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Symposium: Organisational health literacy – system-level health literacy response approaches for health care services working with non-communicable diseases.

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  • Anna Sofia Elisabeth Aaby
  • Jürgen Pelikan, Gesundheit Österreich GnbH, Austria
  • Helle Terkildsen Maindal
  • Nanna Husted Jensen
  • Peter Nowak, Gesundheit Österreich GmbH (Austrian Public Health Institute), Vienna, Austria., Austria
  • Eva Leuprecht, Gesundheit Österreich GmbH (Austrian Public Health Institute), Vienna, Austria., Austria
  • Christina Dietscher, Austrian Ministry of Health , Austria
General objectives
This symposium will:
1. Increase awareness of organizational health literacy (OHL) and health literate health care organizations (HLO).
2. Present experiences with the development and use of frameworks and tools to assess OHL in health care organisations.
3. Exchange local level experiences regarding health literacy challenges in NCD prevention and care.
4. Discuss opportunities and challenges regarding the use of an OHL/ HLO approach to a health system-level HL response focusing on NCD prevention and care.
Proposed format
1. Health literacy and non-communicable diseases in Europe. (10 mins)
This and the next presentation will scope the rest of the symposium.
2. The evolving concept of organizational health literacy / health literate organizations. (10 mins)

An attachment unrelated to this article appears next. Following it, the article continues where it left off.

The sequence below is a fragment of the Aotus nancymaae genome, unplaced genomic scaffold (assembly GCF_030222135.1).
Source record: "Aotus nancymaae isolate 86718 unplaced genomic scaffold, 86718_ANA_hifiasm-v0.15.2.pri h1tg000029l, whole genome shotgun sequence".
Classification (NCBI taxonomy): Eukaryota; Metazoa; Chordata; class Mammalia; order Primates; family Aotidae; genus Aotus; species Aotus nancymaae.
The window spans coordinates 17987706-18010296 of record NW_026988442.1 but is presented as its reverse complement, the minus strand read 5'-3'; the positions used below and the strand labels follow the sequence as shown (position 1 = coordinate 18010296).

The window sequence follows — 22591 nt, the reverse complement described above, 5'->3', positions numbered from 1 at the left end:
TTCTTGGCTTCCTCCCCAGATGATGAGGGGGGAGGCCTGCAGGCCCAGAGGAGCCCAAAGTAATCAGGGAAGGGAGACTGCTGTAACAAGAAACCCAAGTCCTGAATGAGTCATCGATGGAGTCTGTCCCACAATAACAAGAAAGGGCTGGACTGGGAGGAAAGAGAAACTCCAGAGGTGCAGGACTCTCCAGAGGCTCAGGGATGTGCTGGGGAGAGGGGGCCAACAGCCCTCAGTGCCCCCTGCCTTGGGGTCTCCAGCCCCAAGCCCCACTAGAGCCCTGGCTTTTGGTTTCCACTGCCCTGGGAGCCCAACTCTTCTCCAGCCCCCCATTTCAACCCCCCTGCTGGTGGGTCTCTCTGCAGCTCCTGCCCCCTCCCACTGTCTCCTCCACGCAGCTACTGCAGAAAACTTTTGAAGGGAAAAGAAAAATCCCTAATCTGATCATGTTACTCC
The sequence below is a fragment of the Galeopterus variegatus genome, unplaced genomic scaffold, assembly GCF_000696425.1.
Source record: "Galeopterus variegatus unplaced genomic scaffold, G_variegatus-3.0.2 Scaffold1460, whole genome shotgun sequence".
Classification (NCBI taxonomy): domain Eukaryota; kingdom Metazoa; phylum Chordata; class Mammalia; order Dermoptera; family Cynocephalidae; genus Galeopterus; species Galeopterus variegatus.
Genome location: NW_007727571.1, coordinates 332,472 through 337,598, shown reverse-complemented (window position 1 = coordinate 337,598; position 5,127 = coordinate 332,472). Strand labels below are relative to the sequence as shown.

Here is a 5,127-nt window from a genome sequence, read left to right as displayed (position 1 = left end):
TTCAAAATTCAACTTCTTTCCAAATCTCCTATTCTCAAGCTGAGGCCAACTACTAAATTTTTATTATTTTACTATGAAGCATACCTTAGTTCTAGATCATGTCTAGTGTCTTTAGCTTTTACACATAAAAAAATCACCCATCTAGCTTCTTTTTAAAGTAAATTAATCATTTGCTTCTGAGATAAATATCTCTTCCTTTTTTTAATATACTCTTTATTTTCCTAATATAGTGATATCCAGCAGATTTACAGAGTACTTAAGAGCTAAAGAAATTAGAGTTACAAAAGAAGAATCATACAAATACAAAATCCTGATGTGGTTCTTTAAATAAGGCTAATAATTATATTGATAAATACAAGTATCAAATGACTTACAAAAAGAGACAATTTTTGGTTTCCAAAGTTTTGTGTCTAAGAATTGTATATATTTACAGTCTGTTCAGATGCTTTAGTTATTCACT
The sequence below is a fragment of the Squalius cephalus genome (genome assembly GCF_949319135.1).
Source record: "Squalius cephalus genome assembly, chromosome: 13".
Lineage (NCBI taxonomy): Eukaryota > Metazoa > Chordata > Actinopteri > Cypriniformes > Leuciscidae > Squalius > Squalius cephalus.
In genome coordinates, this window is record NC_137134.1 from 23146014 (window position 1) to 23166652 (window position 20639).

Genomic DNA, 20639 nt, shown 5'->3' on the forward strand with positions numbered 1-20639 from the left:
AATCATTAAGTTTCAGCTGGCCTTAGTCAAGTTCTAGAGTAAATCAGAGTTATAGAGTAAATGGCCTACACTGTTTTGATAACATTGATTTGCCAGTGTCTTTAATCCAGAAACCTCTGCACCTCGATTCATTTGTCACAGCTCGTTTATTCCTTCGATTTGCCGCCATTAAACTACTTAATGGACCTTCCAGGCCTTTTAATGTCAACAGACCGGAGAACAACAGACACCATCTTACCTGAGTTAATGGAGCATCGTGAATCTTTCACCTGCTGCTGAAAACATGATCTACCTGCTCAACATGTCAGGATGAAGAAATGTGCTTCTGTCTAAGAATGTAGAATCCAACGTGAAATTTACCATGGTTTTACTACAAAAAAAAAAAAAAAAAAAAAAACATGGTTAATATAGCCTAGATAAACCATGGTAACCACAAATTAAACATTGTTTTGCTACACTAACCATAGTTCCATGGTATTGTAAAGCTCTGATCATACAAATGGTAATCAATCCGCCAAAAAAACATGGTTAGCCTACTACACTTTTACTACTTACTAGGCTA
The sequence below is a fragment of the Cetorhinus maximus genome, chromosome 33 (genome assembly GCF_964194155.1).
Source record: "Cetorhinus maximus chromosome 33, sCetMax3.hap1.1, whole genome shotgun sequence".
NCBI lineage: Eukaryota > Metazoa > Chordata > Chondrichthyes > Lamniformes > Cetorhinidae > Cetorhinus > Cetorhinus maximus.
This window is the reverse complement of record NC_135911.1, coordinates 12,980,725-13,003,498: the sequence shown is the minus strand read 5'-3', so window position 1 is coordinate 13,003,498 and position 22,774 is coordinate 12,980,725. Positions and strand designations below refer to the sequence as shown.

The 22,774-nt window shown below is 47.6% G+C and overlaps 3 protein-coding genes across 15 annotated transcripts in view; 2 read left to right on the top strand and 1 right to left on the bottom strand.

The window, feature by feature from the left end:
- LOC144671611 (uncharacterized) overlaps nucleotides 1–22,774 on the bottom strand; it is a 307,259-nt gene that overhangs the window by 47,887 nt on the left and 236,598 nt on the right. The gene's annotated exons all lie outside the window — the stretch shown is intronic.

3. From the Vienna Concept and Self-Assessment Tool to an international adapted instrument on measuring organizational health literacy in hospitals (10 mins)
4. Organizational Health Literacy Responsiveness – Making organizations fit for diversity (10 mins)
5. The Conversational Health Literacy Assessment Tool (CHAT) - preliminary results from an evaluation (10 mins)
6. Audience discussions
a. Questions and answers to/from the presenters (10 mins)
b. Exchange of experience regarding major organisational health literacy challenges focusing on NCD prevention and care (15 mins)
c. Discussion of the strengths and weaknesses of presented OHL frameworks and tools in relation to the identified challenges (15 mins)
Conference theme and sub-themes
The symposium aligns with the theme - Building Health Literate Societies – by focusing on institutional health literacy responsiveness as a mean to embrace the population gradient of knowledge, motivation and competences when planning, carrying out and evaluating services.
The symposium will mainly address conference sub-theme 5 – Organizational Health Literacy and sub-theme 6 – Non-communicable diseases - a societal burden.
Presentation abstracts
Abstract presentation 1. Health literacy and non-communicable diseases in Europe